Southbank Update

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Here is an update on the future of Southbank, it seems other people can see the immense value and significance of this spot…
 

Boris Johnson illustrated by Rob Mathieson

 

Boris Johnson voiced his views recently on the value of preserving the Undercroft, recognising the part the space plays in London’s future. His voice has halted plans proposed for a restaurant gallery to replace this part of our history. Their application has been withdrawn. The valuable work the Long Live Southbank campaign have done this past year has paid off. The safety of the Undercroft amidst the Sounthbank Centre’s plans for development is a dilemma the general public have been made aware of and objected to on mass. Read this official statement from the Southbank Centre board. Will the space be safe to be enjoyed by future generations?…

Southbank Centre’s Board will withhold its planning application for the Festival Wing, following Mayor Boris Johnson’s statement (15 January 2014) that the skate park should be retained in its current position in any redevelopment. The Board will now undertake a final search for an alternative funding model to keep the widely supported Festival Wing redevelopment scheme alive, along with the promise of free art and culture for millions each year.

The Mayor has the final say in the planning process and the scheme is therefore unlikely to gain planning permission without the retention of the skate park. The Mayor made clear that he supports the overall ambition of the Festival Wing scheme and understands the funding challenges faced by Southbank Centre.

The Festival Wing project would deliver major benefits, including full refurbishment of the Queen Elizabeth Hall, Purcell Room and Hayward Gallery, which are in desperate need of repair. It would provide free art and culture for two million people each year, including educational opportunities for 150,000 young people, while creating nearly 700 new jobs. It would include important new art spaces for musicians and artists.

Southbank Centre has consistently said that – even with no new buildings- the refurbishment of the 1960s buildings would require new commercial income. It planned to achieve this in large part by moving the skateboarders 120 metres along the riverside to a bigger, better space to make way for new restaurants. This model of commercial partnership proved successful with the redevelopment of Royal Festival Hall, transforming the South Bank for all to enjoy.

It is far from clear how the scheme might now proceed without exposing Southbank Centre to unacceptable levels of financial risk but it has committed to a final three month search with all parties, including the Mayor’s Office, Lambeth Council and the skateboarders. The aspiration is to find concrete and practical alternative ideas for funding the public realm works that comprise an unusually high proportion of the Festival Wing project but will not attract funding from the philanthropic or sponsorship community.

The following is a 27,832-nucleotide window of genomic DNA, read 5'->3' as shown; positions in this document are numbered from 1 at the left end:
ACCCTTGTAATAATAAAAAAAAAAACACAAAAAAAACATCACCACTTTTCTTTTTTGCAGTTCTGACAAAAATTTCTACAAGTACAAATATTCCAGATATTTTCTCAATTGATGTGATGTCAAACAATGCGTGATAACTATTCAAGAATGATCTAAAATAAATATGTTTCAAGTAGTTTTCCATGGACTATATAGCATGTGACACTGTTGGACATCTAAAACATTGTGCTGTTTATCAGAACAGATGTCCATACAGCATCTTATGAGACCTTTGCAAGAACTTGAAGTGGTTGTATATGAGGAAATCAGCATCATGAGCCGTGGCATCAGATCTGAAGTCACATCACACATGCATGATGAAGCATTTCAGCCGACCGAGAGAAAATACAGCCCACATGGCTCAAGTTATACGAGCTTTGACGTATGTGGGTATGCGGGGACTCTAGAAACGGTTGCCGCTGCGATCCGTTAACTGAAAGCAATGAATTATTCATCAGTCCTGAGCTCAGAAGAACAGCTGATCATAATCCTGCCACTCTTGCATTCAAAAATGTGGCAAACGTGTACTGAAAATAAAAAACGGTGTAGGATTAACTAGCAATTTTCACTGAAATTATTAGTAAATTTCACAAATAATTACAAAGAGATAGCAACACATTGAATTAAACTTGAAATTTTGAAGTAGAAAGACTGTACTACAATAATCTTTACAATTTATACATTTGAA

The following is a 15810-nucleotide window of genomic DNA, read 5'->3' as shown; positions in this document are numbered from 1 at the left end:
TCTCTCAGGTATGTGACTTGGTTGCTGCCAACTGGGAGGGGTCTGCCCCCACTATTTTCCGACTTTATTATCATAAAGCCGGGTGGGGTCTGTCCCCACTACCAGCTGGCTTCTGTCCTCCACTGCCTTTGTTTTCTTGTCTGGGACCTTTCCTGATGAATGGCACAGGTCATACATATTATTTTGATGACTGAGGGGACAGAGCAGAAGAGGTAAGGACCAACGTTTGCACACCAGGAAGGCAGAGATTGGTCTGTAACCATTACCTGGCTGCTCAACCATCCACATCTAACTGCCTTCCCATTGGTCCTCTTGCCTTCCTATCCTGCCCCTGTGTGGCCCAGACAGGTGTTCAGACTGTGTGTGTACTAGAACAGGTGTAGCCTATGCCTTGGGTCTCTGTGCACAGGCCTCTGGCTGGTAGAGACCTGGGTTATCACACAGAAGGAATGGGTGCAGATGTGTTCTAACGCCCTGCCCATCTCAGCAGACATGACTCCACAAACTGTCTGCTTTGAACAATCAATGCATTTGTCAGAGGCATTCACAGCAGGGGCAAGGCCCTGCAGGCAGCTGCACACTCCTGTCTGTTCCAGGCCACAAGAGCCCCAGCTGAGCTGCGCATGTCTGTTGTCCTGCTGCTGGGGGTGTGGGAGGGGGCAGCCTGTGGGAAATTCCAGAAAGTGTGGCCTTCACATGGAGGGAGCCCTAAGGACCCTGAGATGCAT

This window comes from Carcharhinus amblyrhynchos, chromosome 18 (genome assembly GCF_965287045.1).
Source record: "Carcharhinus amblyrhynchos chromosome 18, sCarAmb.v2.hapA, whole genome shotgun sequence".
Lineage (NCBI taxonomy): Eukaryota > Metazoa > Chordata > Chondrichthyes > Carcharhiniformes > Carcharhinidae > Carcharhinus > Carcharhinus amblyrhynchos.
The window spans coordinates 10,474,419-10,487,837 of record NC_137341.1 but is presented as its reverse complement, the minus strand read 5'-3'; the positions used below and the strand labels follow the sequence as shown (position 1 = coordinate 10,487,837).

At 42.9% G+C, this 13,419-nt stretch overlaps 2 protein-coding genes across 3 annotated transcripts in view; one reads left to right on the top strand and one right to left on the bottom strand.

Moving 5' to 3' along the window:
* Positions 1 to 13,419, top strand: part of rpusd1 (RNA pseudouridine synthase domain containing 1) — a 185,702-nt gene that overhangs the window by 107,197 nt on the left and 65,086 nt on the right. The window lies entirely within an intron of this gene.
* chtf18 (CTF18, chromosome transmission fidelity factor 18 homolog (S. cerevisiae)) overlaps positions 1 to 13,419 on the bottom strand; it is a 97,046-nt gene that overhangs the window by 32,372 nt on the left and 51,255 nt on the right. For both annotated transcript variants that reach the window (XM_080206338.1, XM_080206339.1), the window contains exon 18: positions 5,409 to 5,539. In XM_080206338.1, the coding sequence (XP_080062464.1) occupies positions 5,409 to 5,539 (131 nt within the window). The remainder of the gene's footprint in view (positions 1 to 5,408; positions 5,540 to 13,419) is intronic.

Rick Haythornthwaite, Chairman of Southbank Centre, said: “This is a big setback to a scheme which would serve millions if completed. The case for closing the project down right now is compelling but we feel we owe a last-ditch revival attempt to the many people that have supported us over the past four years of planning, not least the Arts Council England. Boris Johnson and Lambeth Council have both made clear that they wish to see the scheme proceed and we look forward to hearing their ideas.

“But we are under no illusions. We have been handed a massive challenge and we don’t yet see how we will make it work – it is not as if we haven’t already explored numerous options. Our battle has never been with the skateboarders, whom we have welcomed and guaranteed a future on our site. The battle has always been against the economics of bringing a set of crumbling and inefficient buildings into the 21st century, in the context of declining public funding.”

“If we are to have any chance of finding new answers then we need, over the next three months, the help of everyone with an interest in putting the final touches to a world class South Bank cultural quarter. If we all fail to find a solution, the buildings problems do not go away. But the needs of the new people attracted by our success over recent years would have to wait to be met until a yet more radical solution to this hitherto intractable problem emerges.”

They may have been forced to listen to the Mayor of London, but the Long Live Southbank campaign want them to listen to the 35,000+ planning objections and the 100,000+ Preservationists. Show your support. Here’s a shot of Mark Gonzales who also recently spoke candidly about the historical importance of this legendary spot hippy hopping the bar many moons ago…
 

Read our Long Live Southbank Interview to find out more about how the future of this important spot was secured.